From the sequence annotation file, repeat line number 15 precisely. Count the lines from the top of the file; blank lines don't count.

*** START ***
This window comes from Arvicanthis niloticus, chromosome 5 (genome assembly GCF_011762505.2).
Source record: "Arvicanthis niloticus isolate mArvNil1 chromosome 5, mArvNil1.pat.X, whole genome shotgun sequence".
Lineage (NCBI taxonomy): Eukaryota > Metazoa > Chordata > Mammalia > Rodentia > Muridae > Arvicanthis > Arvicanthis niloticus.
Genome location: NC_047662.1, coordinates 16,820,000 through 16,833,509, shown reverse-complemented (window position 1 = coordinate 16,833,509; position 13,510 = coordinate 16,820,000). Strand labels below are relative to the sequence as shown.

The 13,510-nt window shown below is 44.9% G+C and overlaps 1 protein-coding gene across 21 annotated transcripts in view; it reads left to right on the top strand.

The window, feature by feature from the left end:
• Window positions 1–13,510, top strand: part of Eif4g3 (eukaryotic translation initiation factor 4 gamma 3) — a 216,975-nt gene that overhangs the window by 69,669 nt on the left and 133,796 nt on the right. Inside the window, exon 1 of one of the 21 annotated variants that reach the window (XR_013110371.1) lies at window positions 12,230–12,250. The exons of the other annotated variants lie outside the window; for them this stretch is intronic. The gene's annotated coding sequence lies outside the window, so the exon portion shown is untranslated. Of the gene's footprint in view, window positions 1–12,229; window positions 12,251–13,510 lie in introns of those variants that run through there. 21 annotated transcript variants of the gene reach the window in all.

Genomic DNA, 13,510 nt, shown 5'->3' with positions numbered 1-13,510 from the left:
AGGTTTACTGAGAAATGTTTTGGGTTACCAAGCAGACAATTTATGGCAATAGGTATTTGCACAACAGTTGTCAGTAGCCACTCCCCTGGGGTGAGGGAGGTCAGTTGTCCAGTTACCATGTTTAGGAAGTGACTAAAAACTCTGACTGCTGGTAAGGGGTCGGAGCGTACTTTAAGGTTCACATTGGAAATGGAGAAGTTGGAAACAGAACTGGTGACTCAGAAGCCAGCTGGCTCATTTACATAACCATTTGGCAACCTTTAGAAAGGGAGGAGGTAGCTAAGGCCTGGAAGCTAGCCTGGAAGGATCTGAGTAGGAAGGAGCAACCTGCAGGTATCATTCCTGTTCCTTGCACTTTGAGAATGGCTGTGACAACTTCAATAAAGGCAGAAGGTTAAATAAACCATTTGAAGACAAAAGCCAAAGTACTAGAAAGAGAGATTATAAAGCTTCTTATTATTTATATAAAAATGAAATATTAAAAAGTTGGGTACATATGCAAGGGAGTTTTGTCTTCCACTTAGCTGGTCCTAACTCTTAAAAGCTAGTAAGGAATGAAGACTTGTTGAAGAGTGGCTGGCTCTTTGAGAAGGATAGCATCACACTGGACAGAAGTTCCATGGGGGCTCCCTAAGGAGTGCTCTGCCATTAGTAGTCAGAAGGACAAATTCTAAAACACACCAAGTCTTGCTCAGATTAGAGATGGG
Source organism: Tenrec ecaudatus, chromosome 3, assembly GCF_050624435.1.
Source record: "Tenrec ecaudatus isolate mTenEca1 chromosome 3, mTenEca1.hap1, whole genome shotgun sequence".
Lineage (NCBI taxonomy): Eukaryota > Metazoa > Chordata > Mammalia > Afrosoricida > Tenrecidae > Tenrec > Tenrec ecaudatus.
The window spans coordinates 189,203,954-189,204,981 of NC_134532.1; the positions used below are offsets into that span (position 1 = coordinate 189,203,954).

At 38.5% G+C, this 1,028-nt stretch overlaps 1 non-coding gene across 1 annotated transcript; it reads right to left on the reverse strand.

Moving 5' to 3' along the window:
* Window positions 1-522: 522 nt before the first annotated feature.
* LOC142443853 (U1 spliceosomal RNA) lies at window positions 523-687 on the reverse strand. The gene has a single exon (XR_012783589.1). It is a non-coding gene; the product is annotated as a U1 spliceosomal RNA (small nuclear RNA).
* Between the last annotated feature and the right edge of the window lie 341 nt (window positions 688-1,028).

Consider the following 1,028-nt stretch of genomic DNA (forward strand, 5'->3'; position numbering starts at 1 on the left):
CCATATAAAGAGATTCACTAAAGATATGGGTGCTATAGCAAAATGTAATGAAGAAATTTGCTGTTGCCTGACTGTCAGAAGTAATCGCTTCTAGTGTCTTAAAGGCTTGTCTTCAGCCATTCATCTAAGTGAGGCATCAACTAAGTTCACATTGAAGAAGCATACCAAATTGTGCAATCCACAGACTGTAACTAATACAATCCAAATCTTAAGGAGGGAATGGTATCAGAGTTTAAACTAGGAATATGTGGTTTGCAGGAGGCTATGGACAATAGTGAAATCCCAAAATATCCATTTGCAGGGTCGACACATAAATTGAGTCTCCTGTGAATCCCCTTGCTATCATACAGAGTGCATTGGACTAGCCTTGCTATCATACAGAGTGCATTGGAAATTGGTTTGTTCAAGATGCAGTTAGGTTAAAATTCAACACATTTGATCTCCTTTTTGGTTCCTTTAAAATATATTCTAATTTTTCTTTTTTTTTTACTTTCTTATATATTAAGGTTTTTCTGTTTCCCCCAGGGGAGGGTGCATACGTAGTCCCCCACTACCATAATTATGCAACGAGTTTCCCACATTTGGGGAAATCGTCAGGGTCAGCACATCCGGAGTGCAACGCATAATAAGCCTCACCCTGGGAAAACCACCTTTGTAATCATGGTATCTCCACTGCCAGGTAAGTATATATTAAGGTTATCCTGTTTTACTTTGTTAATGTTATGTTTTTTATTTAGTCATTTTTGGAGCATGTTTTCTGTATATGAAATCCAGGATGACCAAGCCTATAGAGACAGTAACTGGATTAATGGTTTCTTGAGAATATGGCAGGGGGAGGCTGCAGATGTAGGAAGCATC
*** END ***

Moving 5' to 3' along the window: